In my family, there is this darling little tradition where, at approximately five o'clock am, my dad opens all of the bedroom doors, turns on blaring music, and calls out this obnoxiously cheery greeting, "GOOD MORNING EVERYBODY! IT'S A BEAUTIFUL DAY!"
I've never been able to figure out how he knows that it's a beautiful day, seeing that it's PITCH BLACK outside. Some things, dads, just know.
Anyway. If we aren't out of bed by the first two or three measures of whatever music he put on in the stereo, there are huge consequences. Actually, I don't know what they are, because I've never tried it—they're just rumored to be extensive. (Me? Sleep in? Why, I would NEVER do such a thing. No way! Stop looking at me like that!)
This morning, the music that played was Christmas music, and it was, um, very Christmas-y. It was a handbell choir. (Why, why, do they call it a handbell choir if nobody is singing?)
But I wasn't listening to the music.
All I heard was my dad saying, "It's snowing! It started raining at about 4:45 and now it's snowing."
In case you're wondering, no, I have no idea if that man ever sleeps.
Actually, I do know, and, no, he doesn't.
Well, I mean, he DOES, but, for the sake of the blog readership's valuable time, I used that statement generally, instead of writing out an entire epistle on the nocturnal habits of my father, and his quiet time in the early mornings, and that it's not weird for him to be up monitoring the weather at 4:45, and, you know, all that stuff.
So allow me to repeat: I have no idea if that man ever sleeps. Actually, I do know, and, no, he doesn't.
If you know me, there's hardly anything in the world that I admire more than snow.
I don't think admire was the best word to use there.
I was trying to be sophisticated and it didn't really work.
What I really mean is this: snow makes me happy. Very, very happy. And nine times out of ten (has it even snowed here ten times in my lifetime? I don't think so) it makes me very hyper.
So, predictably, I ran to the front window to catch a glimpse of the snow.
On the way to look out the window, my eyes caught sight of where my computer usually sits. It wasn't there. I panicked immediately.
Because if there's one thing that I "admire" more than snow, it's my computer.
Then I, of course, did the first thing any logical person would do: I went and found Jay as quickly as I could, and said, "JAY, WHERE IS MY COMPUTER!?"
There are two reasons for that.
First, he's the first one I would expect to sabotage my computer. He regularly tries to lure me away from what he calls my quote-unquote 15" widescreen alternate reality, into what he calls "the real world".
I've thought long and hard about what that might mean and nothing comes to mind.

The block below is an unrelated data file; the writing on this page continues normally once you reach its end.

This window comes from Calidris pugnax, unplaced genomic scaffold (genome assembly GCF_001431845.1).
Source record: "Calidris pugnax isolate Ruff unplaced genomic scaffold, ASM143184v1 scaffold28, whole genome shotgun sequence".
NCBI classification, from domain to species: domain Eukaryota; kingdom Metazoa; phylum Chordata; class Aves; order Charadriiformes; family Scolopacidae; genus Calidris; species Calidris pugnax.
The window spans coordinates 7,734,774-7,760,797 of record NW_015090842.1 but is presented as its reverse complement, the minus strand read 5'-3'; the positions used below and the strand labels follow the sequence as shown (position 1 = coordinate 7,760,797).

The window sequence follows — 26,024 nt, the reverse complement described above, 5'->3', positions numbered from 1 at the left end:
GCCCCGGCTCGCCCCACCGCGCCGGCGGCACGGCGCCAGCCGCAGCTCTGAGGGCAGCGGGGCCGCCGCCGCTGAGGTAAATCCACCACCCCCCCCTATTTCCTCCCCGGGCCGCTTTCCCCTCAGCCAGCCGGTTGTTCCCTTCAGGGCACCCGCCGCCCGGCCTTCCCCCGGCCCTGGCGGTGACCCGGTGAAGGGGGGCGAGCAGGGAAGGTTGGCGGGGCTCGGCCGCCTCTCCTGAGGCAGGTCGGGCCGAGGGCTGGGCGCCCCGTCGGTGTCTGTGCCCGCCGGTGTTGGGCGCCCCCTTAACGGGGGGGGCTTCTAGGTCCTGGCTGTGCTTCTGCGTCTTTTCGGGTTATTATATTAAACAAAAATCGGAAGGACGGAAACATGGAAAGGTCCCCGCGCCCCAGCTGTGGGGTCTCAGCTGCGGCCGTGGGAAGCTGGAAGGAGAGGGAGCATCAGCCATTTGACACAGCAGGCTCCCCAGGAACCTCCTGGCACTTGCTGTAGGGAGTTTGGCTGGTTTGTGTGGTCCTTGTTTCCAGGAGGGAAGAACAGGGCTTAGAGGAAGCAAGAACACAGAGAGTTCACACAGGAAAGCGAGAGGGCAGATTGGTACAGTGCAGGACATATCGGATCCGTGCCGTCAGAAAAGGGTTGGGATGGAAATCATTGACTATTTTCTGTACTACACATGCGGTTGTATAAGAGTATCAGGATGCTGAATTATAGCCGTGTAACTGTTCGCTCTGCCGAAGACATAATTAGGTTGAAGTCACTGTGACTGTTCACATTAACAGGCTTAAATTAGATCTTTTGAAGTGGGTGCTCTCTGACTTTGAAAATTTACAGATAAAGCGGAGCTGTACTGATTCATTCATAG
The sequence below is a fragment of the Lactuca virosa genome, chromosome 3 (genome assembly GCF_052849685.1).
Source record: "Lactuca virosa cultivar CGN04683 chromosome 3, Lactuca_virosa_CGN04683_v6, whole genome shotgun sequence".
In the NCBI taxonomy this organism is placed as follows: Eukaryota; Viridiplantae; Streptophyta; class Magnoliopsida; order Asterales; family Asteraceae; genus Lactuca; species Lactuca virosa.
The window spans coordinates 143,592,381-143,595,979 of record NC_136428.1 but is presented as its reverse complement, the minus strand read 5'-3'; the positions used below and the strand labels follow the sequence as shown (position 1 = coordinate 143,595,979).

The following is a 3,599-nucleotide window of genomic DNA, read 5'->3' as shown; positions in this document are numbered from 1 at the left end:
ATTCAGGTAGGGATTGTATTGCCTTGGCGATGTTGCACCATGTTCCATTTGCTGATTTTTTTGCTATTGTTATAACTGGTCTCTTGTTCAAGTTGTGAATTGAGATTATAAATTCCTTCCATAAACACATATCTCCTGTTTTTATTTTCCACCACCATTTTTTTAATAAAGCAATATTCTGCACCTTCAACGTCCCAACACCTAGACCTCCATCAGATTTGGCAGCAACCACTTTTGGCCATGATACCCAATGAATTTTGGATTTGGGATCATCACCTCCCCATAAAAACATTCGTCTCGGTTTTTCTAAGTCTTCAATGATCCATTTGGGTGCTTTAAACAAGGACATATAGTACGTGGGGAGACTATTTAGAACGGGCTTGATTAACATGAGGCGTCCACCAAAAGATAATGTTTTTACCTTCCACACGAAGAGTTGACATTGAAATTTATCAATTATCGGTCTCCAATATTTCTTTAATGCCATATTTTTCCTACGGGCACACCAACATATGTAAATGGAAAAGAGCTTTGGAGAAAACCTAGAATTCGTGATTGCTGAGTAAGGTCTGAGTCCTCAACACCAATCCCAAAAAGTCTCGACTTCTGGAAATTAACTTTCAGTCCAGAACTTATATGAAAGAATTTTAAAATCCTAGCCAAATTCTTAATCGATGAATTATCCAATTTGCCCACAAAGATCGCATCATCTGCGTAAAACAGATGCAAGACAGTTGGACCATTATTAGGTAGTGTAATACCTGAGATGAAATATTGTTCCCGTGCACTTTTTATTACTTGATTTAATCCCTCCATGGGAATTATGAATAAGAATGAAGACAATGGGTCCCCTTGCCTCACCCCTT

Not at all.
But onto reason number two: Jay is very compliant when he's sleepy.
Like the time that my grandmother's house alarm went off, and we sent him down the street to check on her.
With a baseball bat.
A BASEBALL BAT.
Thankfully, there were no intruders. That could have been really, really interesting.
So. Because Jay is so very sweet and compliant when he's sleepy, and because it was 5:00 a.m. and I know he was sleepy, I knew that he'd try to help me find my computer, EVEN IF he was the one who hid it in the first place.
Sure enough, a few seconds later as I was wandering around the house aimlessly, searching for it, he emerged zipping up a coat and heading outside.
"What are you DOING?!" I asked, forgetting about the snow.
"Checking the locks on the house," he said, sleepily, "Did you say your computer was stolen?"
Now, he doesn't know it.
Because I can never think of how to phrase it, and I'm really bad at coming up with spontaneous compliments—even if I'm thinking them.
But….I really, really, really loved him right then. Not just because he would help me search for a computer he doesn't care about, but because he would get on a sweater and do at odd hours of the morning and venture into the SNOW to do it.
I, seriously, have the best brother EVER.
About the time I was thinking of forgetting about the computer and giving him a big hug, he sighed, turned, and started walking away.
"WHAT?!" I asked.
"Your computer is fine," he said.
"Jay! Jay! Stop! Where's my computer? Where did you see it?"
"It sitting right there where you left it when you went to bed last night, dear."
"No it's NOT!"
Another sigh. "Yes, it is."
He was unzipping his coat and halfway down the hall. "Follow the power cord."
And sure enough, it was right there on the table.
And sure enough, it was in perfect working condition.
And somehow I didn't realize the irony when I was so happy that I opened the computer and sent him an email to tell him thank you.
He emailed me--emailed me— back to say, "No problem about the computer….I'm glad I could help you find your way in life, er, your computer."
And on top of having the greatest brother ever, it's SNOWING.
Out my window at work I see Joshua Trees covered in white.
It's wonderful, all of it. Just wonderful.